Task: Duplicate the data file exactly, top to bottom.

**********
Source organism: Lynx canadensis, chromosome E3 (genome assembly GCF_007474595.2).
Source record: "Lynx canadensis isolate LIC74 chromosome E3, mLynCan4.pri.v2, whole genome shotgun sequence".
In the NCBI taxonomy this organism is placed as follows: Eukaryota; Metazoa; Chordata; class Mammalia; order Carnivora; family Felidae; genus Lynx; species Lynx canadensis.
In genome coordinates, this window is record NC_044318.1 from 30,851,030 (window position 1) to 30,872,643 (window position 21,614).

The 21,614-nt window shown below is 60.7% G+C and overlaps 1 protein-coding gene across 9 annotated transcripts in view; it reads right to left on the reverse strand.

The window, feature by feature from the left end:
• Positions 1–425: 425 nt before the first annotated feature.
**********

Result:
Source organism: Lynx canadensis, chromosome E3 (genome assembly GCF_007474595.2).
Source record: "Lynx canadensis isolate LIC74 chromosome E3, mLynCan4.pri.v2, whole genome shotgun sequence".
In the NCBI taxonomy this organism is placed as follows: Eukaryota; Metazoa; Chordata; class Mammalia; order Carnivora; family Felidae; genus Lynx; species Lynx canadensis.
In genome coordinates, this window is record NC_044318.1 from 30,851,030 (window position 1) to 30,872,643 (window position 21,614).

The 21,614-nt window shown below is 60.7% G+C and overlaps 1 protein-coding gene across 9 annotated transcripts in view; it reads right to left on the reverse strand.

The window, feature by feature from the left end:
• Positions 1–425: 425 nt before the first annotated feature.